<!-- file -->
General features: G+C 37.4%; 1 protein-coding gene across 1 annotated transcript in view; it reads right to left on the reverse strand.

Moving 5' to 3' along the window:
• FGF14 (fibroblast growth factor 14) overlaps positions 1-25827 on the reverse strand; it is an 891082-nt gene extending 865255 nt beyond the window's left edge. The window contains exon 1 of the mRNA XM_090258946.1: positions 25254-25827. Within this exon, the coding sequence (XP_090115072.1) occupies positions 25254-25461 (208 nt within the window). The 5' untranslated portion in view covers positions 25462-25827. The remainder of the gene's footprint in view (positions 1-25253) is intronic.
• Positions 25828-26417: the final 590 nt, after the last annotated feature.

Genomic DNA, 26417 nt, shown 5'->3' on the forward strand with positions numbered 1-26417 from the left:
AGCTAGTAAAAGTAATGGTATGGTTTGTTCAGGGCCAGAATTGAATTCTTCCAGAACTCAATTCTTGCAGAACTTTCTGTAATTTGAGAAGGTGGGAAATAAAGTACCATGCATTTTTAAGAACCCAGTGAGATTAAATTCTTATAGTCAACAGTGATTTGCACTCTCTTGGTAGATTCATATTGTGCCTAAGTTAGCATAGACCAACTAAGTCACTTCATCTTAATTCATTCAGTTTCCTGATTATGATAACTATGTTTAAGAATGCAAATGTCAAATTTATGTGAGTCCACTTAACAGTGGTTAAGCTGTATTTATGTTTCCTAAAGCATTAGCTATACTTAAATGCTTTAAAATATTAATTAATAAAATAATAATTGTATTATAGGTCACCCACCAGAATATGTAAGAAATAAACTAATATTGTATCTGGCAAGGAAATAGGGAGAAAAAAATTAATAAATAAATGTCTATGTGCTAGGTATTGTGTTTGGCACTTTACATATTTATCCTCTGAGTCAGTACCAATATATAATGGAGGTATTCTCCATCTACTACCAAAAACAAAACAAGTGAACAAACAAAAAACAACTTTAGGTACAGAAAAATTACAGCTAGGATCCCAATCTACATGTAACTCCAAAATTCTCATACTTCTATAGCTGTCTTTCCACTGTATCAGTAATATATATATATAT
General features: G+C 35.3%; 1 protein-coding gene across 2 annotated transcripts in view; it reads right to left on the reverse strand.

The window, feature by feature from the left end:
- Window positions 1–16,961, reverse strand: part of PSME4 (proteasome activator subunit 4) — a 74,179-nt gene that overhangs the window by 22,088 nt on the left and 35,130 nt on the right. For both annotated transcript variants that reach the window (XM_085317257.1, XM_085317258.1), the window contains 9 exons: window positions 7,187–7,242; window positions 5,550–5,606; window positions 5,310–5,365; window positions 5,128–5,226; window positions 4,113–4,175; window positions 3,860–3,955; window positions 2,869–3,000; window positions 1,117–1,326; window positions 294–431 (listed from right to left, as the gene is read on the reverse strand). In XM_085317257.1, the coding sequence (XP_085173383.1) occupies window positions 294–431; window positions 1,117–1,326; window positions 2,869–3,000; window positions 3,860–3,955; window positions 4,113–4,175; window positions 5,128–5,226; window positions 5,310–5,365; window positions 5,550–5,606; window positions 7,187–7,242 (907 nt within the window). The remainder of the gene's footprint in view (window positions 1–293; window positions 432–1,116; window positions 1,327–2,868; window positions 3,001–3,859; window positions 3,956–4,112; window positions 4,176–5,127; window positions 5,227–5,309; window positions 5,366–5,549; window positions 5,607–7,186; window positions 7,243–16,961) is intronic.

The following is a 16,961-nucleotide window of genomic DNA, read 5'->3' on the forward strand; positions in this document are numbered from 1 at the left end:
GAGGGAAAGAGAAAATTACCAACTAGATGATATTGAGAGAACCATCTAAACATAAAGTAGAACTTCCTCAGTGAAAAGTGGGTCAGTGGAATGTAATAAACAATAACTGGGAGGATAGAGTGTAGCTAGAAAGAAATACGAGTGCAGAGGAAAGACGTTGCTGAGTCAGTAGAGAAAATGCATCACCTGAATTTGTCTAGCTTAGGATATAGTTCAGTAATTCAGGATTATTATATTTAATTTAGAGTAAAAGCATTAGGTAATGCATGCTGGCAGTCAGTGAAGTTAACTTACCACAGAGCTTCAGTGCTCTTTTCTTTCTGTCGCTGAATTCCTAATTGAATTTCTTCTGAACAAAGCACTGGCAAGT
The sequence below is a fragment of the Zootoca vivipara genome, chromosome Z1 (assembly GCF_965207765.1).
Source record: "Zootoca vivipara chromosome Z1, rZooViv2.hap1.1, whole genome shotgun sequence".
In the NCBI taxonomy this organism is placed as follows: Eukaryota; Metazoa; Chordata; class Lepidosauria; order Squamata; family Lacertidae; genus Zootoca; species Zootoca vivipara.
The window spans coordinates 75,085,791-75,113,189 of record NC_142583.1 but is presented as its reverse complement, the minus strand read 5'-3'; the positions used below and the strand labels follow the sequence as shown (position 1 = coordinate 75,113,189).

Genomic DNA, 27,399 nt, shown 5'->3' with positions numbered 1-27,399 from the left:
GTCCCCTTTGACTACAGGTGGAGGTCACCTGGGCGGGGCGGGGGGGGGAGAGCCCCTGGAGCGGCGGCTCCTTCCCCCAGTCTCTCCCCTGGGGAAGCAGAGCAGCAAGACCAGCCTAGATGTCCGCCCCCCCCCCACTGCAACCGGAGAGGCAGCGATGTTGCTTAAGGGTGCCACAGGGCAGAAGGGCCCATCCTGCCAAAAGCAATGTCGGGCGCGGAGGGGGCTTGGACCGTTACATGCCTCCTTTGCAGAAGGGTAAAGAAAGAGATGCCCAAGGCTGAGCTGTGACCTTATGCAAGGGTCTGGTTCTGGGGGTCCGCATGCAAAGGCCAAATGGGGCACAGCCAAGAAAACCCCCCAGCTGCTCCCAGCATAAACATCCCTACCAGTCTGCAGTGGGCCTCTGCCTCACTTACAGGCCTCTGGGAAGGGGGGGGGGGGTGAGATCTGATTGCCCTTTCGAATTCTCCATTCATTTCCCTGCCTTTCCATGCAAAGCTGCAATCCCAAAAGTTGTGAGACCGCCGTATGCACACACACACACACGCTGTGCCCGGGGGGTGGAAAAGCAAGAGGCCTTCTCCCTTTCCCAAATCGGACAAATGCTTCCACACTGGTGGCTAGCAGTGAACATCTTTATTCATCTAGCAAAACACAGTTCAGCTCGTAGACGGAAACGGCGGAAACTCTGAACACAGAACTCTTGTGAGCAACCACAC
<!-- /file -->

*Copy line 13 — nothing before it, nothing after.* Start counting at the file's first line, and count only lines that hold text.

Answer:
Source record: "Zootoca vivipara chromosome Z1, rZooViv2.hap1.1, whole genome shotgun sequence".